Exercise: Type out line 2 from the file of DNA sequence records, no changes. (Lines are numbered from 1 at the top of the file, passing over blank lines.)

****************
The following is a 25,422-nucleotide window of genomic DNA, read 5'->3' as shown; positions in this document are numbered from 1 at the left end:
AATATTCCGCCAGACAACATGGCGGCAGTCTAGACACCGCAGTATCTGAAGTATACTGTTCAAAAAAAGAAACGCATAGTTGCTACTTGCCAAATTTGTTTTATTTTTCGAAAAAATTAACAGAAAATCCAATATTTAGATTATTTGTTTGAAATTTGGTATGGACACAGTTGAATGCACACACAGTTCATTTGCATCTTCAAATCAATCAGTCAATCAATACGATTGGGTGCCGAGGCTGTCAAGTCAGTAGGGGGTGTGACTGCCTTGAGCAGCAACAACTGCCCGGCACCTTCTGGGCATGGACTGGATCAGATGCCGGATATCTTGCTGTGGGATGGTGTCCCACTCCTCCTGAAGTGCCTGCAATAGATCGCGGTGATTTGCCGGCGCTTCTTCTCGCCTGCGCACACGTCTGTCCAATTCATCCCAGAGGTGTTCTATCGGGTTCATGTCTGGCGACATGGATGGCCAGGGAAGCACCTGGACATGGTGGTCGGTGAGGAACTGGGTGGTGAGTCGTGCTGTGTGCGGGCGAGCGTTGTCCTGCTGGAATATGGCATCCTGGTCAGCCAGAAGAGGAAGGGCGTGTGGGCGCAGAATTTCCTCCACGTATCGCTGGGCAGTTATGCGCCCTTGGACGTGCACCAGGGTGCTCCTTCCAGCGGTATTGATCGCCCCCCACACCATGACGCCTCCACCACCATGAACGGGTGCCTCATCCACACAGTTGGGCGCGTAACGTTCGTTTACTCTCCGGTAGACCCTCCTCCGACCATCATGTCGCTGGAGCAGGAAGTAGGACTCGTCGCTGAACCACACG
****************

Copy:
AATATTCCGCCAGACAACATGGCGGCAGTCTAGACACCGCAGTATCTGAAGTATACTGTTCAAAAAAAGAAACGCATAGTTGCTACTTGCCAAATTTGTTTTATTTTTCGAAAAAATTAACAGAAAATCCAATATTTAGATTATTTGTTTGAAATTTGGTATGGACACAGTTGAATGCACACACAGTTCATTTGCATCTTCAAATCAATCAGTCAATCAATACGATTGGGTGCCGAGGCTGTCAAGTCAGTAGGGGGTGTGACTGCCTTGAGCAGCAACAACTGCCCGGCACCTTCTGGGCATGGACTGGATCAGATGCCGGATATCTTGCTGTGGGATGGTGTCCCACTCCTCCTGAAGTGCCTGCAATAGATCGCGGTGATTTGCCGGCGCTTCTTCTCGCCTGCGCACACGTCTGTCCAATTCATCCCAGAGGTGTTCTATCGGGTTCATGTCTGGCGACATGGATGGCCAGGGAAGCACCTGGACATGGTGGTCGGTGAGGAACTGGGTGGTGAGTCGTGCTGTGTGCGGGCGAGCGTTGTCCTGCTGGAATATGGCATCCTGGTCAGCCAGAAGAGGAAGGGCGTGTGGGCGCAGAATTTCCTCCACGTATCGCTGGGCAGTTATGCGCCCTTGGACGTGCACCAGGGTGCTCCTTCCAGCGGTATTGATCGCCCCCCACACCATGACGCCTCCACCACCATGAACGGGTGCCTCATCCACACAGTTGGGCGCGTAACGTTCGTTTACTCTCCGGTAGACCCTCCTCCGACCATCATGTCGCTGGAGCAGGAAGTAGGACTCGTCGCTGAACCACACG